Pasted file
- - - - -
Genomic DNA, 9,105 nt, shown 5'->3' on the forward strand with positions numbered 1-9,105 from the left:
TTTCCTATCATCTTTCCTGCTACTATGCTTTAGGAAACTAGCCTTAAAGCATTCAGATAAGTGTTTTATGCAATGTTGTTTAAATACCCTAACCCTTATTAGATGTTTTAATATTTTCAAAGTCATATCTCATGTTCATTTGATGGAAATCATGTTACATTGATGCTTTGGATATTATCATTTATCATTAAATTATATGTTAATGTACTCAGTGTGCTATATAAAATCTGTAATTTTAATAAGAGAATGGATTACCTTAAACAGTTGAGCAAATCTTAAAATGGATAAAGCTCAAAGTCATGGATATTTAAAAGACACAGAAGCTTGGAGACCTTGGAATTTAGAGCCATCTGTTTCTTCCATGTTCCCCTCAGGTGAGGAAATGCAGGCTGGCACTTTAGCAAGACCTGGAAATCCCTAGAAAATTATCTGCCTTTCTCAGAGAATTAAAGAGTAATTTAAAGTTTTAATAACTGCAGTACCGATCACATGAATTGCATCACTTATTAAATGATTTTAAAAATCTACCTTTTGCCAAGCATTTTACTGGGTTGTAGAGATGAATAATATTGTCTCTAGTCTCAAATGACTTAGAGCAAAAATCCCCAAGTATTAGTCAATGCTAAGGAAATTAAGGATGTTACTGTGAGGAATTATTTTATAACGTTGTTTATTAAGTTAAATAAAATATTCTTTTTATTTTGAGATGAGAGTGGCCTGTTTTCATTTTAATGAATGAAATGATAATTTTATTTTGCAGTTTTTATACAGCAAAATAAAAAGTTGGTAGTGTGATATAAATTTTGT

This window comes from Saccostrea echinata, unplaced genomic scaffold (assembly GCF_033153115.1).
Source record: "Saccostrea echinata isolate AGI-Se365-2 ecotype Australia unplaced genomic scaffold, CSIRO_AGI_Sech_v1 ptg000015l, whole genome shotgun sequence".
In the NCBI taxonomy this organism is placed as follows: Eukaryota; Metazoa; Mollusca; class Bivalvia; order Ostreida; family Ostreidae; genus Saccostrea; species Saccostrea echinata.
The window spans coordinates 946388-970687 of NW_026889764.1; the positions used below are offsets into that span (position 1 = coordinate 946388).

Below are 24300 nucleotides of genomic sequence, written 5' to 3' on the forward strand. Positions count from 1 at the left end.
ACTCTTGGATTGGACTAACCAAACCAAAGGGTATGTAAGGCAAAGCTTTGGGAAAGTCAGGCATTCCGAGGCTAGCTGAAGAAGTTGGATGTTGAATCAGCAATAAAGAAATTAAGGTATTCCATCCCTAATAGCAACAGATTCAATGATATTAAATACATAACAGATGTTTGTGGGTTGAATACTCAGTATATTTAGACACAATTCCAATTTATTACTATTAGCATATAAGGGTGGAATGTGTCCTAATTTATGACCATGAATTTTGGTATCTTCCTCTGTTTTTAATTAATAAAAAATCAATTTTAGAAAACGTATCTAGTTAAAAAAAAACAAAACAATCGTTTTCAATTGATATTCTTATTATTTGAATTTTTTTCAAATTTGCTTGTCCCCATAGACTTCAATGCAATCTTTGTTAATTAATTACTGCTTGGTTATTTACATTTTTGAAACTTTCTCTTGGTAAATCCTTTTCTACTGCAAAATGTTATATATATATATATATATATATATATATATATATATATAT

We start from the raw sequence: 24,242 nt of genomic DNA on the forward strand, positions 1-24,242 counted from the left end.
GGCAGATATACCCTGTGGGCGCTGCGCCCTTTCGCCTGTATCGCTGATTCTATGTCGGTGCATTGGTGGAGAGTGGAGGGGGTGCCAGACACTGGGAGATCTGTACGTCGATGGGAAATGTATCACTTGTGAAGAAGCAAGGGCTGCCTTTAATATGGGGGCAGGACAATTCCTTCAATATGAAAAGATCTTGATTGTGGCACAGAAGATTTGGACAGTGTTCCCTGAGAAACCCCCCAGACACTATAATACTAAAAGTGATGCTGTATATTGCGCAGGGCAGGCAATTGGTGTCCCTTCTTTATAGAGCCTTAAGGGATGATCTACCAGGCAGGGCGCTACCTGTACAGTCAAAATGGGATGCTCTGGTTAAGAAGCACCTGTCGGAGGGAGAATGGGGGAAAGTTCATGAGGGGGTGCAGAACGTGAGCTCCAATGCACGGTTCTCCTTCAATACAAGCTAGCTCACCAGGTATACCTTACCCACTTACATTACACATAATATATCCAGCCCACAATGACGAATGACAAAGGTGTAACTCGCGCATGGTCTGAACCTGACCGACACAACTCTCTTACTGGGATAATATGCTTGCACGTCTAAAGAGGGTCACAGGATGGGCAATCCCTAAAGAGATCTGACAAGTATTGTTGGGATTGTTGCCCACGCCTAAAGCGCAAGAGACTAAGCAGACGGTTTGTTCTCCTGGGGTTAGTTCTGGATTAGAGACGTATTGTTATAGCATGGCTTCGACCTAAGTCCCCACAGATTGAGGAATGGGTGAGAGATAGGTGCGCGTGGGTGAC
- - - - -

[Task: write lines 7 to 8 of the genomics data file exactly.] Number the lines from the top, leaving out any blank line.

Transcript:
Below are 24300 nucleotides of genomic sequence, written 5' to 3' on the forward strand. Positions count from 1 at the left end.
ACTCTTGGATTGGACTAACCAAACCAAAGGGTATGTAAGGCAAAGCTTTGGGAAAGTCAGGCATTCCGAGGCTAGCTGAAGAAGTTGGATGTTGAATCAGCAATAAAGAAATTAAGGTATTCCATCCCTAATAGCAACAGATTCAATGATATTAAATACATAACAGATGTTTGTGGGTTGAATACTCAGTATATTTAGACACAATTCCAATTTATTACTATTAGCATATAAGGGTGGAATGTGTCCTAATTTATGACCATGAATTTTGGTATCTTCCTCTGTTTTTAATTAATAAAAAATCAATTTTAGAAAACGTATCTAGTTAAAAAAAAACAAAACAATCGTTTTCAATTGATATTCTTATTATTTGAATTTTTTTCAAATTTGCTTGTCCCCATAGACTTCAATGCAATCTTTGTTAATTAATTACTGCTTGGTTATTTACATTTTTGAAACTTTCTCTTGGTAAATCCTTTTCTACTGCAAAATGTTATATATATATATATATATATATATATATATATATATATAT